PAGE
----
Nurturing healthy coping strategies in cancer patients

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Published: 10 Nov 2014
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Dr Joachim Weis - Universität Freiburg, Freiburg, Germany

Dr Weis talks to ecancertv at SIOG 2014 about his work looking at the coping process of cancer patients in dealing with the distress of diagnosis and treatment. In addition to pain relief, he stresses the significance of cancer-related fatigue and depression and outlines some of the steps which can help alleviate the strain of such issues. For example, identifying the times when a patient is less fatigued and encouraging exercise, as well as relaxation techniques and other psychosocial forms of support.

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SIOG 2014

Nurturing healthy coping strategies in cancer patients

Dr Joachim Weis - Universität Freiburg, Freiburg, Germany

The key factor of coping is that the coping process is a very complex interaction of the individual with his doctors and also with his family members. The idea of the coping is that it helps the person to cope with the distress of dealing with cancer and dealing also with the sequenceof treatment. We know that coping is taking place on various areas, on various levels; you have emotional paths, cognitive paths and also behavioural paths.

How do you help patients in coping with pain?

Pain is primarily in cancer patients a somatic issue, psychological overlaps. So we help patients to relieve the pain by psychological techniques, for example, relaxation techniques or also focussing their alertness to other cues and using diverse techniques of psychotherapy, hypno-psychotherapy and so on. This is very helpful but it’s an add-on on the pharmaceutical treatment of cancer pain. Fatigue is an excellent example because fatigue is always mixed up with a depressive reaction of patients also. So, first of all, you have to make very clear a differentiated diagnosis – is this just somatic fatigue or is this a part of a depressive reaction. In most of the cases it’s an overlapping between so we try to give the patient, the older patient, an understanding of what’s happening due to the treatment and what he can do to fight against this fatigue.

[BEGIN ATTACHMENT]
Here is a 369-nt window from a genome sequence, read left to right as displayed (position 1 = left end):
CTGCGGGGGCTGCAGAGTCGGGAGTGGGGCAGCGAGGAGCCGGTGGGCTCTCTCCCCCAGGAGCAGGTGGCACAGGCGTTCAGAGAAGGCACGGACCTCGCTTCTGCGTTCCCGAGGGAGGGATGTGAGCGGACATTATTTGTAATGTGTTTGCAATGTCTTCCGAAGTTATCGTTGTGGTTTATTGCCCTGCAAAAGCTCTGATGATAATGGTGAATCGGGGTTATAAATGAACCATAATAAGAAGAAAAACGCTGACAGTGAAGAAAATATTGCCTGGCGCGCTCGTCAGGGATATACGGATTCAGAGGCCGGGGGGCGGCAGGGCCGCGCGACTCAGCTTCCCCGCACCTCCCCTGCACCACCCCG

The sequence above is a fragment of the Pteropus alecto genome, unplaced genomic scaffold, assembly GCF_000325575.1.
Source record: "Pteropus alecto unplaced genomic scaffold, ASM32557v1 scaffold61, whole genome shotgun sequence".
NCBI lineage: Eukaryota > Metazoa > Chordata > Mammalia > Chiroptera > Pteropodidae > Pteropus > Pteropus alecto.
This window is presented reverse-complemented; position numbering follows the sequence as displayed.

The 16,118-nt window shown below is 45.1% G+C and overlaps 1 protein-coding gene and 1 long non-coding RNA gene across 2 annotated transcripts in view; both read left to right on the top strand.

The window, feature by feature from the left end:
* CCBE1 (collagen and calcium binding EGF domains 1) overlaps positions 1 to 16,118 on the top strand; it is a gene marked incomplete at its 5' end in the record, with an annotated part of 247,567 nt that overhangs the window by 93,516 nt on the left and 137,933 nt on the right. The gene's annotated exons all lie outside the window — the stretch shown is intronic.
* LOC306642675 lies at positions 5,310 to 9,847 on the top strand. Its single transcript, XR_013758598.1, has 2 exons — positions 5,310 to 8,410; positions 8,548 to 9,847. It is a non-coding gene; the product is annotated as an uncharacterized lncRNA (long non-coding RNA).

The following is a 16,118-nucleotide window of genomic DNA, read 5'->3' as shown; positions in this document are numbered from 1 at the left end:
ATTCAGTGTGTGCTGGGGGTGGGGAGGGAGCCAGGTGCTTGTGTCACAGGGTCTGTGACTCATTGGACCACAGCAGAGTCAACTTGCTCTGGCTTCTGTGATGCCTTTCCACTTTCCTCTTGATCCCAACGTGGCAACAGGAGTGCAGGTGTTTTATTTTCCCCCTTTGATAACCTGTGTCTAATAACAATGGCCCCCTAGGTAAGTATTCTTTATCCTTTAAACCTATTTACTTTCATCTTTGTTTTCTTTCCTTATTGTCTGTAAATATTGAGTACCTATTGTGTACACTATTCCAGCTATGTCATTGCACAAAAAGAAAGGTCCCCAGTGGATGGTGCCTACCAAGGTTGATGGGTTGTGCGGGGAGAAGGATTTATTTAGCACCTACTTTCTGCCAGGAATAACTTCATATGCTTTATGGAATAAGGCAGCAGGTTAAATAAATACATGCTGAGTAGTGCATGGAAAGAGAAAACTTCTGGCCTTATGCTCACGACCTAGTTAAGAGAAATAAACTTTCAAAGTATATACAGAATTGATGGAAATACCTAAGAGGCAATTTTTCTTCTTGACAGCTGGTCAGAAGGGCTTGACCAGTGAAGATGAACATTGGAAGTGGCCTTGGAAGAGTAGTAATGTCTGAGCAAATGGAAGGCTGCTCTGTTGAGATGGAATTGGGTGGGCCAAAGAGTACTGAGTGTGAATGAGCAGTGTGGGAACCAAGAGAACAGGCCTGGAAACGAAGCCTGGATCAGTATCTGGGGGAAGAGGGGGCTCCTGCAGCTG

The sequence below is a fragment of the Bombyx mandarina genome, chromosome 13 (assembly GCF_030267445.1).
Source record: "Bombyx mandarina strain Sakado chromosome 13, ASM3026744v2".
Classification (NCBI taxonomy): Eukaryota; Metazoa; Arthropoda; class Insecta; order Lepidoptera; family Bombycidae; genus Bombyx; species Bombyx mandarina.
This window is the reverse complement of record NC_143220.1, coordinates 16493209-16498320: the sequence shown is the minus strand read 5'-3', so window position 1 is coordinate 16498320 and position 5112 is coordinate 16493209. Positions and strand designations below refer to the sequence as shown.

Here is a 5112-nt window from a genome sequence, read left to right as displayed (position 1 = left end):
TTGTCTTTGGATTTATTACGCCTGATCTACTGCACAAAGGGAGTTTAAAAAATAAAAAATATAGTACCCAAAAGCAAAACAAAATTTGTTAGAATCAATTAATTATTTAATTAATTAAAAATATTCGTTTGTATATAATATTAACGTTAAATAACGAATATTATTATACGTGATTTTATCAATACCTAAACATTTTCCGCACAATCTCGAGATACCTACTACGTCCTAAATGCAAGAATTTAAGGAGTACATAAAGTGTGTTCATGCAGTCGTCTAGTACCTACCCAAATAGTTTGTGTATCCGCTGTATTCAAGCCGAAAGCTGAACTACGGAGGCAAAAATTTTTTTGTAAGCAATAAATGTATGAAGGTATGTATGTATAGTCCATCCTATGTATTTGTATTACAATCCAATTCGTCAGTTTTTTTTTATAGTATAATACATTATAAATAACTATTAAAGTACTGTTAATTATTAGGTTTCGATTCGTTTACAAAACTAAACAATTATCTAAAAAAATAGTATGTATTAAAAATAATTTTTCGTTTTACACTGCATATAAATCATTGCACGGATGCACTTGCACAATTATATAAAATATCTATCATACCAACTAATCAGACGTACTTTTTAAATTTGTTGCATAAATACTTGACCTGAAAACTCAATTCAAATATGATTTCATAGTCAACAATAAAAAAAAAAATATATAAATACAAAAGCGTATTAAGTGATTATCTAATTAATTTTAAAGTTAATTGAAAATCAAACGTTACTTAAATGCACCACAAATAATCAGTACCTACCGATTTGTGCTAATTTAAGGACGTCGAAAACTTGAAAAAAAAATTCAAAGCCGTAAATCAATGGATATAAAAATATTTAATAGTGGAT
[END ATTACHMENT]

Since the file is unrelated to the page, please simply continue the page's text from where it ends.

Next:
How do you help patients who want to work?

The older patients, for them, most of them, are not the issue of returning to their working place but they want to have a good quality of life, they want to do their daily activities. There are a lot of techniques of psycho-educational help to restructure the day, help to pace their activities, help to make priorities and fatigue is not always the same over the day. So we try to help the patient identify which is the time period when I’m a bit less fatigued and then I put my activities in that period. In addition, we help him to do physical exercises with them. Not sport for the elderly but to get in moving, not a sedentary lifestyle but going out, making some walking and so on. This is proven by research to be very helpful in those fatigue issues.

What advice would you give to doctors in helping patients to cope with cancer?

The most important message is to ask, to ask the patients for their distress what type of help they need in addition to medical oncology treatment because older patients tend to under-report their psychological distress, although they are suffering from depression or other psychological problems. So the main message is ask your patients how they feel, how their well-being, and what you can do to improve their health status.